CELTIC fans will be eternally grateful to Stephane Mahe for the contribution he made to the Scottish title victory that ended nearly a decade of Rangers domestic dominance and prevented the Ibrox club from completing 10-In-A-Row back in 1998.

Yet, the French left back will forever be indebted to the Glasgow club and their supporters himself for helping to end a troubled period in his life and resurrect his ailing career. He will have no divided loyalties when Rennes, who he also played for, take to the field for their penultimate Europa League group match at Parkhead this evening.

“I have followed Celtic in Europe this season and I hope to see them win against Rennes and then go far in the competition,” said Mahe from his home in Pontarlier near the French-Swiss border yesterday.

“For me, in my head, in my heart, I don’t forget, I can’t forget, my time with Celtic and in particular what the Celtic fans gave me. I am so very proud to have played for Celtic.”

Mahe, a product of the fabled Auxerre youth academy, showed tremendous promise and enjoyed great success after breaking into Guy Roux’s first team in the late 1980s. The defender was involved in the Burgundy club’s run to the UEFA Cup semi-finals in 1993 and their first ever Coup de France triumph the following year.

But he struggled to establish himself at Paris Saint-Germain after winning a move to the Parc des Princes in 1995 – playing home and away in a 4-0 aggregate triumph over Celtic in the second round of the European Cup Winners’ Cup were rare highlights from his only season in the capital – and a switch to Rennes the next season also failed to work out due to a devastating bereavement.

“It wasn’t a good time for me,” he said. “Shortly after I joined Rennes in July I lost my mother. It was a very bad start. But that whole season was very, very difficult for me. I was lucky that Celtic contacted me and asked me to join them.

“To leave France and move to Scotland was the best thing for me. After only two or three months I knew Celtic was the club for me. I started to enjoy life again and take pleasure from my football.”

Mahe, who was bought for £500,000, was far from the best bit of transfer business that Celtic carried out in the summer of 1997. Henrik Larsson, who cost just £150,000 more and arrived a few weeks later, did rather well in the subsequent seven years.

Nevertheless, the full-back quickly endeared himself to fans with his combative style of play and total commitment to their cause and more than justified his fee in the next 10 months. He was a regular in the Wim Jansen team that won the League Cup and Premier League double in his debut season.

“It was very important for Celtic to win the league,” he said. “I was very happy to get the title and stop Rangers winning 10-In-A-Row. It was a successful season for us. It is a great memory, a big memory, for me.

“I don’t know if the Celtic fans liked me, but I loved them. I hope they were happy that I played for their team. When you play for this kind of club with those kind of fans you want to play well every game. They gave me so much.”

The departure of Jansen, whose relations with the Celtic hierarchy had been strained, and the arrival of Dick Advocaat and a raft of multi-million pound players at Rangers meant that Mahe and his team mates were deposed as champions the next season.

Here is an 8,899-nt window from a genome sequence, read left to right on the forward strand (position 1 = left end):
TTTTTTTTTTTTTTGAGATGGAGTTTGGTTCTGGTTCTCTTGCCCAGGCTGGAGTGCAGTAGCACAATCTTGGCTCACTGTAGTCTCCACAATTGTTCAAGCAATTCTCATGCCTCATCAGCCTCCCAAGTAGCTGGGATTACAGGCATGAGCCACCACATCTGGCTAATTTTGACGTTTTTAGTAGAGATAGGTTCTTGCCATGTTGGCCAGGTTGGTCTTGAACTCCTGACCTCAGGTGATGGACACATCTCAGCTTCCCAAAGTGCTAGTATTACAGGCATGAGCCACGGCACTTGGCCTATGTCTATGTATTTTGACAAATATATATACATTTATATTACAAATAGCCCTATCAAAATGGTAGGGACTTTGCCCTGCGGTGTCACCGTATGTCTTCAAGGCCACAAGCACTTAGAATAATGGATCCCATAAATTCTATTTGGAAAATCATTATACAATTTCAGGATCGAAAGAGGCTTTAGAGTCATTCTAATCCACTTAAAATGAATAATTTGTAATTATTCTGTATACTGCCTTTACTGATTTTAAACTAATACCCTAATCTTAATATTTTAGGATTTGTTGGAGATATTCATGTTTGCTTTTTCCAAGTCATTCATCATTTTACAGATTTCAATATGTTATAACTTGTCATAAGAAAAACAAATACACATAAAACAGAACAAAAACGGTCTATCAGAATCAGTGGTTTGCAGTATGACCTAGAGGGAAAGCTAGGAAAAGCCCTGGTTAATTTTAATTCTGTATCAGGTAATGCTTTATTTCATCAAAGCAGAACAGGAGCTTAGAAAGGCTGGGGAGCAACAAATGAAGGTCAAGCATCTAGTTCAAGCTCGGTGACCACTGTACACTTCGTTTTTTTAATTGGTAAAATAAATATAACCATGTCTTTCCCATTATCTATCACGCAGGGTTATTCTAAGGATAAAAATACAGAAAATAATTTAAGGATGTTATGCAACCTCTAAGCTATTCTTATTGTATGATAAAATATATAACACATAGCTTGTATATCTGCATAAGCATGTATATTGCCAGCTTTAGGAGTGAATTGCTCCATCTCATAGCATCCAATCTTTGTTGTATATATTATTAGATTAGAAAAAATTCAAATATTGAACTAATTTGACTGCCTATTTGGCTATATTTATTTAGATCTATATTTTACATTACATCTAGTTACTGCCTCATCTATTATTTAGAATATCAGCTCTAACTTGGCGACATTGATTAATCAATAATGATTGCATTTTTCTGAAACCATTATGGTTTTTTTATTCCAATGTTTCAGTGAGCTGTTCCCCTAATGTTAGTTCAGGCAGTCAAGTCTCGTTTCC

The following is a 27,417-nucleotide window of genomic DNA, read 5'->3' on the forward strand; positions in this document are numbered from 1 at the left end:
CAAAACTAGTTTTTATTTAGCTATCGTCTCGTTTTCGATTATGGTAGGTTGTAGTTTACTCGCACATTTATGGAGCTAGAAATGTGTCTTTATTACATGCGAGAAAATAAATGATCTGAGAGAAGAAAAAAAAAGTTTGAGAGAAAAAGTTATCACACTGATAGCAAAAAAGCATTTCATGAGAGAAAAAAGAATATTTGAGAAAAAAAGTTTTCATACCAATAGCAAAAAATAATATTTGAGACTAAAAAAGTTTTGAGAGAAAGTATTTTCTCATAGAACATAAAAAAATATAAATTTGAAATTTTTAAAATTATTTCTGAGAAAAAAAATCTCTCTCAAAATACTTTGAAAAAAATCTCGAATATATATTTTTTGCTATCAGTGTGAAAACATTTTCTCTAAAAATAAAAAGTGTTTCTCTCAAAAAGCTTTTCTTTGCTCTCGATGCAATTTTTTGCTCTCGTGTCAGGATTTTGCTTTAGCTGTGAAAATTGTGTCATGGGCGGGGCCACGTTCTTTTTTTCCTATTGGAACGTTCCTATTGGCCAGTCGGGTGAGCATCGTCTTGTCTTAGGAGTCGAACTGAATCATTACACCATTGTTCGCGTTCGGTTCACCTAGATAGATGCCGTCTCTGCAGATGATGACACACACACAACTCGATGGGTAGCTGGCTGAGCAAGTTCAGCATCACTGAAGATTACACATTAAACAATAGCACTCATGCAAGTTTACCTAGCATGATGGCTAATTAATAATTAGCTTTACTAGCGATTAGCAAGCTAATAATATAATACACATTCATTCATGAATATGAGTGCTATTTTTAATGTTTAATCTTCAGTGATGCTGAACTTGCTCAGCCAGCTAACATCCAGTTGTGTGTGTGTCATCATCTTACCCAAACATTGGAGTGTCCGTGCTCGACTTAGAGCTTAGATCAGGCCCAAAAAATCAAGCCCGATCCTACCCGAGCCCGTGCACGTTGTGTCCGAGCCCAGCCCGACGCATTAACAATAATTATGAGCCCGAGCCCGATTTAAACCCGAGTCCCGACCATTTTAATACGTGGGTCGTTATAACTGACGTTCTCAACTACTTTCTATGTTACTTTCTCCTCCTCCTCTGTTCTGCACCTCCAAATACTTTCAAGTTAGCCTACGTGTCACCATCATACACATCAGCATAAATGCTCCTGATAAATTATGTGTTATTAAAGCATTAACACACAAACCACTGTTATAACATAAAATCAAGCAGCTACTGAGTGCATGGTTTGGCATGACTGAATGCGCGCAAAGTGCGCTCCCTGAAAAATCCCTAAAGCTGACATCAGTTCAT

The left back’s fiery temperament surfaced in the infamous Old Firm shame game at Parkhead in May. He confronted referee Hugh Dallas after being sent off for a second bookable offence and refused to leave the field. His conduct in a match his team ended up losing 3-0 still makes him shudder over 20 years on.

“I am so remorseful about what I did when I think back to this particular moment,” said Mahe. “If I could go back in time I would change what I did. When I speak to my son and daughter now I try to give them good values and bring them up to behave like good boys and good girls, not like me. I am over 50 now and am able to control my emotions better.”

Celtic are keen to win their Group E match with Rennes tonight despite securing their place in the knockout rounds with their win over Lazio in Italy earlier this month because they are determined to top the section and receive a more favourable draw for the last 32.

Mahe, who is now 51 and works as a youth coach in his homeland, doesn’t believe it will be straightforward for Neil Lennon’s side even though their opponents, who have picked up just a point from their four games, can no longer progress

“Rennes had a good season last season with a very good young coach, Julien Stephan,” he said. “But this season is more difficult for them. Some important players have left as a result of the success they had. Football is like that. They lost to Dijon at the weekend and their coach was furious. I think we will see a reaction to that at Parkhead.”

Mahe, who picked up a total of six winners’ medals before departing for Hearts in 2001, was the first French footballer to play for Celtic. He has been pleased to see many of his countrymen follow him to Parkhead and do well since and has enjoyed seeing Odsonne Edouard and Christopher Jullien in action this term. But he is honoured to have paved the way for his compatriots.

“My brother-in-law is a tennis coach in Glasgow and I visit him from time to time and see Celtic,” he said. “But I know Jullien from his time with Toulouse. He is a great player, I love this player. Edouard has also done very well considering he is so young.

“Moussa Dembele has been brilliant with Lyon and I am sure he has taken a lot of confidence from his time at Celtic. It is nice to see some French players involved at Celtic and helping them make history. I am so happy to be the first one.”